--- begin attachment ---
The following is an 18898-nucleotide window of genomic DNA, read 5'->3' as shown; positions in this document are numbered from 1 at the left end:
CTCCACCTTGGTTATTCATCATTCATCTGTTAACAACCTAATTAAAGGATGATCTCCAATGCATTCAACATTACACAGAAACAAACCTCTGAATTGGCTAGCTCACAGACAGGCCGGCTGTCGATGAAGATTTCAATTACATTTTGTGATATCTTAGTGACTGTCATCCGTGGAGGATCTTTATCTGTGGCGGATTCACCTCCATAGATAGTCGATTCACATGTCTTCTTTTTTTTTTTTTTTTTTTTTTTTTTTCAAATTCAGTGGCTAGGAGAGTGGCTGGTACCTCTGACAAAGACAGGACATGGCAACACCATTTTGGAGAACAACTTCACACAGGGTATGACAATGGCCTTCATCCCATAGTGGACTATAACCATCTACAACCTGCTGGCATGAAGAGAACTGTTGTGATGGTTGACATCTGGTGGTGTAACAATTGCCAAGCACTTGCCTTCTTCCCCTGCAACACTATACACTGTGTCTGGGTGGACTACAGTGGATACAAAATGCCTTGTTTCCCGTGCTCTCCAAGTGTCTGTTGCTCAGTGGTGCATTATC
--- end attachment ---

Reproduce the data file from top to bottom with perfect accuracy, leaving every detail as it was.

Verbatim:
The following is an 18898-nucleotide window of genomic DNA, read 5'->3' as shown; positions in this document are numbered from 1 at the left end:
CTCCACCTTGGTTATTCATCATTCATCTGTTAACAACCTAATTAAAGGATGATCTCCAATGCATTCAACATTACACAGAAACAAACCTCTGAATTGGCTAGCTCACAGACAGGCCGGCTGTCGATGAAGATTTCAATTACATTTTGTGATATCTTAGTGACTGTCATCCGTGGAGGATCTTTATCTGTGGCGGATTCACCTCCATAGATAGTCGATTCACATGTCTTCTTTTTTTTTTTTTTTTTTTTTTTTTTTCAAATTCAGTGGCTAGGAGAGTGGCTGGTACCTCTGACAAAGACAGGACATGGCAACACCATTTTGGAGAACAACTTCACACAGGGTATGACAATGGCCTTCATCCCATAGTGGACTATAACCATCTACAACCTGCTGGCATGAAGAGAACTGTTGTGATGGTTGACATCTGGTGGTGTAACAATTGCCAAGCACTTGCCTTCTTCCCCTGCAACACTATACACTGTGTCTGGGTGGACTACAGTGGATACAAAATGCCTTGTTTCCCGTGCTCTCCAAGTGTCTGTTGCTCAGTGGTGCATTATC